By David Bicknell
Interesting story from Reuters today saying Britain will miss its 2010 goal of making 10 percent of electricity from renewable sources, according to a Public Accounts Committee report.
According to the PAC report into the funding of renewable energy, the Department of Energy and Climate Change (DECC) has admitted it will not meet the government’s own target of increasing the share of low-carbon renewable energy in Britain’s electricity supply to 10 percent by the end of 2010.
DECC estimates that over 30 percent of electricity will have to come from renewable sources by 2020 in order to meet the target set by the EU to get 15 percent of all Britain’s energy from renewables by the end of the decade.
The share of renewables crept slowly up from 2.7 percent in 2000 to 6.7 percent at the end of 2009, leaving Britain lagging in performance for green energy growth and making it a challenge to reach the 2020 goals.
According to PAC chairman Margaret Hodge, DECC will have to have a “greater sense of urgency and purpose if it is to achieve the dramatic increase in renewable energy supplies needed to meet the goals.”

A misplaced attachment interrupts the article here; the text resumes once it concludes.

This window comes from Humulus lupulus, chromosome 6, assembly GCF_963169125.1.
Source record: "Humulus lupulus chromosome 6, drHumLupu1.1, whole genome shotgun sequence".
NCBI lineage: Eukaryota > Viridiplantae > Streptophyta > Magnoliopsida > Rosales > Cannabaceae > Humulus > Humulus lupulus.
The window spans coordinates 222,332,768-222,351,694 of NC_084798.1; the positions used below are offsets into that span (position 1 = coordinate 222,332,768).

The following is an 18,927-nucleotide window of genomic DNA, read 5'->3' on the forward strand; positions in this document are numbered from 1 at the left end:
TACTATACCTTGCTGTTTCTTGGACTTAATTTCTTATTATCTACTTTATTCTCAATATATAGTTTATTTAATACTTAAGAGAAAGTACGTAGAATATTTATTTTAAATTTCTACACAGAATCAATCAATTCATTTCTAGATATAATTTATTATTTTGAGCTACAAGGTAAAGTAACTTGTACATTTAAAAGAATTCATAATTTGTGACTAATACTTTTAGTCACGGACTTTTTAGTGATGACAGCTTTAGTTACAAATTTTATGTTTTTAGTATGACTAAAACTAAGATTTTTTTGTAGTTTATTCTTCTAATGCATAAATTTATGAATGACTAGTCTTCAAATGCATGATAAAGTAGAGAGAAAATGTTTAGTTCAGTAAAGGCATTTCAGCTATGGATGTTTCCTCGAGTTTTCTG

The PAC went on, “We are concerned that the Department agreed to the legally binding EU-target to supply 15 percent of the UK’s energy from renewable sources by 2020, without clear plans, targets for each renewable energy technology, estimates of funding required or understanding how the rate at which planning applications for onshore wind turbines were being rejected might affect progress.”
Although the DECC is responsible for ensuring Britain reaches the targets, which are aimed at cutting emissions of climate warming gases from the energy sector, funding is actually delivered through a number of routes that DECC does not control.
Potential developers of renewable energy projects have said they could delay projects until it is clear what level of funding the different technologies – from offshore wind to solar and wave power – will get.
The report says some 40 percent of renewable schemes in England do not get planning approval, while others fail to get adequate funding.